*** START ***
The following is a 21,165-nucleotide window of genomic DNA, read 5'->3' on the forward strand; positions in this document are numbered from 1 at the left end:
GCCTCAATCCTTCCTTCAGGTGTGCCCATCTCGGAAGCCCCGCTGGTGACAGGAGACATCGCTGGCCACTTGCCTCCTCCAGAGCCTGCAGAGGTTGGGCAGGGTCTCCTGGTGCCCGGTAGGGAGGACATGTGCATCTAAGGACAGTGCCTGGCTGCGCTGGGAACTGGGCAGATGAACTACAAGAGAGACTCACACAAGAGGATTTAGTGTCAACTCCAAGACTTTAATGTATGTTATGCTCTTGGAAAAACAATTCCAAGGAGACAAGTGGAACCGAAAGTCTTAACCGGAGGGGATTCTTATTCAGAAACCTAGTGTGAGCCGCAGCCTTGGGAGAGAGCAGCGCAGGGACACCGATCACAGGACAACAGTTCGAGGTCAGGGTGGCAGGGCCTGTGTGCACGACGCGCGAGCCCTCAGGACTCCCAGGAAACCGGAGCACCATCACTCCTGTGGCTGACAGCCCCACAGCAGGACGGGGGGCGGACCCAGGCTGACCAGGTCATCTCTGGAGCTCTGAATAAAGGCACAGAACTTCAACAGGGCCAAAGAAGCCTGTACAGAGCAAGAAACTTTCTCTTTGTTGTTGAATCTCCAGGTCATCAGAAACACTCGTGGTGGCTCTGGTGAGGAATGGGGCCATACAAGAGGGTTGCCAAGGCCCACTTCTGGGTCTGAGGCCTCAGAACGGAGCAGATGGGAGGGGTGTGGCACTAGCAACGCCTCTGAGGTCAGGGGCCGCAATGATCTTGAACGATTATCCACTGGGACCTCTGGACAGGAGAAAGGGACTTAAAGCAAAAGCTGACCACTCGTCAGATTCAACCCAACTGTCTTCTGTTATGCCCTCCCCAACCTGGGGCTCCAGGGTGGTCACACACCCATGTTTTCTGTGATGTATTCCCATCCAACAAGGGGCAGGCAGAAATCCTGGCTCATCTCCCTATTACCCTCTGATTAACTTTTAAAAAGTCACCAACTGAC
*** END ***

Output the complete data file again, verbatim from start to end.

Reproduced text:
The following is a 21,165-nucleotide window of genomic DNA, read 5'->3' on the forward strand; positions in this document are numbered from 1 at the left end:
GCCTCAATCCTTCCTTCAGGTGTGCCCATCTCGGAAGCCCCGCTGGTGACAGGAGACATCGCTGGCCACTTGCCTCCTCCAGAGCCTGCAGAGGTTGGGCAGGGTCTCCTGGTGCCCGGTAGGGAGGACATGTGCATCTAAGGACAGTGCCTGGCTGCGCTGGGAACTGGGCAGATGAACTACAAGAGAGACTCACACAAGAGGATTTAGTGTCAACTCCAAGACTTTAATGTATGTTATGCTCTTGGAAAAACAATTCCAAGGAGACAAGTGGAACCGAAAGTCTTAACCGGAGGGGATTCTTATTCAGAAACCTAGTGTGAGCCGCAGCCTTGGGAGAGAGCAGCGCAGGGACACCGATCACAGGACAACAGTTCGAGGTCAGGGTGGCAGGGCCTGTGTGCACGACGCGCGAGCCCTCAGGACTCCCAGGAAACCGGAGCACCATCACTCCTGTGGCTGACAGCCCCACAGCAGGACGGGGGGCGGACCCAGGCTGACCAGGTCATCTCTGGAGCTCTGAATAAAGGCACAGAACTTCAACAGGGCCAAAGAAGCCTGTACAGAGCAAGAAACTTTCTCTTTGTTGTTGAATCTCCAGGTCATCAGAAACACTCGTGGTGGCTCTGGTGAGGAATGGGGCCATACAAGAGGGTTGCCAAGGCCCACTTCTGGGTCTGAGGCCTCAGAACGGAGCAGATGGGAGGGGTGTGGCACTAGCAACGCCTCTGAGGTCAGGGGCCGCAATGATCTTGAACGATTATCCACTGGGACCTCTGGACAGGAGAAAGGGACTTAAAGCAAAAGCTGACCACTCGTCAGATTCAACCCAACTGTCTTCTGTTATGCCCTCCCCAACCTGGGGCTCCAGGGTGGTCACACACCCATGTTTTCTGTGATGTATTCCCATCCAACAAGGGGCAGGCAGAAATCCTGGCTCATCTCCCTATTACCCTCTGATTAACTTTTAAAAAGTCACCAACTGAC